Adipose tissue, together with the mesothelial layer and microvessels, is a major component of the mesenteric peritoneum, and the mesenterium is a target site for peritoneal fibrosis. Adipose tissue has been speculated to play a role in peritoneal dialysis (PD)-related fibrosis, but the precise cellular kinetics of adipose tissue during this process remain to be determined. To clarify this critical issue, we analyzed the kinetics of adipose tissue using a novel peritoneal reconstruction model in which the effects of mesothelial cells or endothelial cells could be identified. Adipose tissue was co-cultured with mesothelial cells or endothelial cells in a combined organ culture and fluid flow stress culture system. Spindle mesenchymal cells and immature adipocytes derived from adipose tissue were characterized by immunohistochemistry. Adipose tissue fragments cultured in this system yielded many spindle mesenchymal cells in non-co-culture conditions. However, the number of spindle mesenchymal cells emerging from adipose tissue was reduced in co-culture conditions with a covering layer of mesothelial cells. Mesothelial cells co-cultured in the separated condition did not inhibit the emergence of spindle mesenchymal cells from adipose tissue. Interestingly, endothelial cells promoted the emergence of lipid-laden immature adipocytes from adipose tissue under fluid flow stress. We have demonstrated that adipose tissue behavior is not only regulated by mesothelial cells and endothelial cells under fluid flow stress, but is also involved in fibrosis and fat mass production in the peritoneum. Our findings suggest that adipose tissue is a potential source of cells for peritoneal fibrosis caused by PD therapy.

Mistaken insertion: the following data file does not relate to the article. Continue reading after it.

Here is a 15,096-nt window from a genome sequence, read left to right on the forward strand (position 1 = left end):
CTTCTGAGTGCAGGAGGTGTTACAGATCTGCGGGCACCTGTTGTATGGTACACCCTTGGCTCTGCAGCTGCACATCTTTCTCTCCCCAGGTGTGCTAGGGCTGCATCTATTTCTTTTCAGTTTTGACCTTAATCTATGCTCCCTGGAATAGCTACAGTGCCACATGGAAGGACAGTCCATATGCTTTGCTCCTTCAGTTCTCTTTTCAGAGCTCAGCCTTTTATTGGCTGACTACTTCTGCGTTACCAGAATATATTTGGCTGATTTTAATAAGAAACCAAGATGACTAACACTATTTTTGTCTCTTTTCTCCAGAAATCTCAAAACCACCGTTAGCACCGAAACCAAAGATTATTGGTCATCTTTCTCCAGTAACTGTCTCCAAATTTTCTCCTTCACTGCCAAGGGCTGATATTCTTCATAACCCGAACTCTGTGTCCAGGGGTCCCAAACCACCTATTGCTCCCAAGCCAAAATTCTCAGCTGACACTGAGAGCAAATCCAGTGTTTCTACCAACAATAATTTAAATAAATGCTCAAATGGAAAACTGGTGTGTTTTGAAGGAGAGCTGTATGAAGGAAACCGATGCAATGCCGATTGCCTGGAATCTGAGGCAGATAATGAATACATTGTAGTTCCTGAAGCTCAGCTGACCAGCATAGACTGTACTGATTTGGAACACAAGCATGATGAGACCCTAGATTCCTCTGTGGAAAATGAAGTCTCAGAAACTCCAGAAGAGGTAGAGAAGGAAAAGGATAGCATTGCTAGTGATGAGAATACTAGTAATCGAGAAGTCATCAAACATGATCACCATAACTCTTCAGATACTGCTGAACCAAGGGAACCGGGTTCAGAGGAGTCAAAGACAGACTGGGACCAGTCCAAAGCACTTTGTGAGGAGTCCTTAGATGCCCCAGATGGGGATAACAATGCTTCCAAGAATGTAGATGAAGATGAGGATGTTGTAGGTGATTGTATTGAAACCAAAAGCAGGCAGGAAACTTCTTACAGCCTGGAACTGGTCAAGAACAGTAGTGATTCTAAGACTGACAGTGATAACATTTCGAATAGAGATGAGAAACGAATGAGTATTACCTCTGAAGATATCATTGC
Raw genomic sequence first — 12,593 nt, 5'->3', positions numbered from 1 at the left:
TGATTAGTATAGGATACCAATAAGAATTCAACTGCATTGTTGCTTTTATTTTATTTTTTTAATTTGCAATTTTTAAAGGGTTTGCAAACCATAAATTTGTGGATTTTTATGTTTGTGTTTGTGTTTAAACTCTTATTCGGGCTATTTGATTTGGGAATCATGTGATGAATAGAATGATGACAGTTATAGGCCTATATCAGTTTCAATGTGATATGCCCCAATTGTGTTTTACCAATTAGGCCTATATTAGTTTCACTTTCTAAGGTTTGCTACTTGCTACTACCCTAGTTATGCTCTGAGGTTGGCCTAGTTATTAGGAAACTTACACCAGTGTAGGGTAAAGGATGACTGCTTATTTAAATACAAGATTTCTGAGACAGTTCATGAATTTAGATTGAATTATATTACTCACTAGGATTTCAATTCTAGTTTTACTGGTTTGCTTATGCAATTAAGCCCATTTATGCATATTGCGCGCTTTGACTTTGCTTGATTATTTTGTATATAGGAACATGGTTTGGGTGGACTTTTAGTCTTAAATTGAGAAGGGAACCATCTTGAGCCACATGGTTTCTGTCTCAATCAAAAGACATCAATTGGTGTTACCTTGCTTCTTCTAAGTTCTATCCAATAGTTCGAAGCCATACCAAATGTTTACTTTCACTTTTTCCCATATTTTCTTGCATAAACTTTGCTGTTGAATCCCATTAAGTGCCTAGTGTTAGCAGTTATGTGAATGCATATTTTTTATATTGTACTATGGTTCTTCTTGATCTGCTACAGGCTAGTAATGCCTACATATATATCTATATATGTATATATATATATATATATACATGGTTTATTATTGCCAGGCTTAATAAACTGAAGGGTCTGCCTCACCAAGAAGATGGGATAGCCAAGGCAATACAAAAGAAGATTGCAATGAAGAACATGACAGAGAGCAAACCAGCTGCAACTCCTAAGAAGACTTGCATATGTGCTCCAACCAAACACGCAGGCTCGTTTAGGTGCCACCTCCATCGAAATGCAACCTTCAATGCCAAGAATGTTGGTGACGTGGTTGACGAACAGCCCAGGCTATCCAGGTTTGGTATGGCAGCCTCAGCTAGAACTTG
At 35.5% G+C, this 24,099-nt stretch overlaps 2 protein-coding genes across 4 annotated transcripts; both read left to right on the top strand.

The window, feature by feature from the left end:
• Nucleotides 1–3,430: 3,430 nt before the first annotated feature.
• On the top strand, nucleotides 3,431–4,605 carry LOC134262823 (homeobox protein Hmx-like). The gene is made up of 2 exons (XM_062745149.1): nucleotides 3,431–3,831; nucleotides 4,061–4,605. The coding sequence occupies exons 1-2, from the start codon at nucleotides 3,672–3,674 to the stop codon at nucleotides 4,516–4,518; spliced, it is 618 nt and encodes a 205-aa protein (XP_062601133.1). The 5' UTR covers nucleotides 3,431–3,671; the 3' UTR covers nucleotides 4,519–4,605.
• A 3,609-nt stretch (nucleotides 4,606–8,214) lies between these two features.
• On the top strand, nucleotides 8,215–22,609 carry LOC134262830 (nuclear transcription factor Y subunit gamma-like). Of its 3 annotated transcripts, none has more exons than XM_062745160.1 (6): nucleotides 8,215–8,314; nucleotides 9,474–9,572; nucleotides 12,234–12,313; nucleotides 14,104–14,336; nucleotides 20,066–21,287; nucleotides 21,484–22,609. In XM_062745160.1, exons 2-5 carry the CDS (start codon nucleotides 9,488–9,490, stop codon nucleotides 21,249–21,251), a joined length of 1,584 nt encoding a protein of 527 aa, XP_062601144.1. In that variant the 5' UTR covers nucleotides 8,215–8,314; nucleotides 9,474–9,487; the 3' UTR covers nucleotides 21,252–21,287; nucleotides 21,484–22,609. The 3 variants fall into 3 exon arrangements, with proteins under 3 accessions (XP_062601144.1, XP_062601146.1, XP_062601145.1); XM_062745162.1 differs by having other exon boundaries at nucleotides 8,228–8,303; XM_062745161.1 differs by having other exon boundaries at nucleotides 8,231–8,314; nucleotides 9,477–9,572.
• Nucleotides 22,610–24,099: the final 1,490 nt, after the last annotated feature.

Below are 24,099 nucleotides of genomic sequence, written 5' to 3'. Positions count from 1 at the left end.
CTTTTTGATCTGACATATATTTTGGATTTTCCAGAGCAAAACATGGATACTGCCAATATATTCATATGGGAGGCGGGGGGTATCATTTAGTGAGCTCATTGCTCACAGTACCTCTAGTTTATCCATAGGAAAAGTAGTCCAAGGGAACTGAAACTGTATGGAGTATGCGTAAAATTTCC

All Science Journal Classification (ASJC) codes
- Medicine (miscellaneous)
- Biomedical Engineering
- Cardiology and Cardiovascular Medicine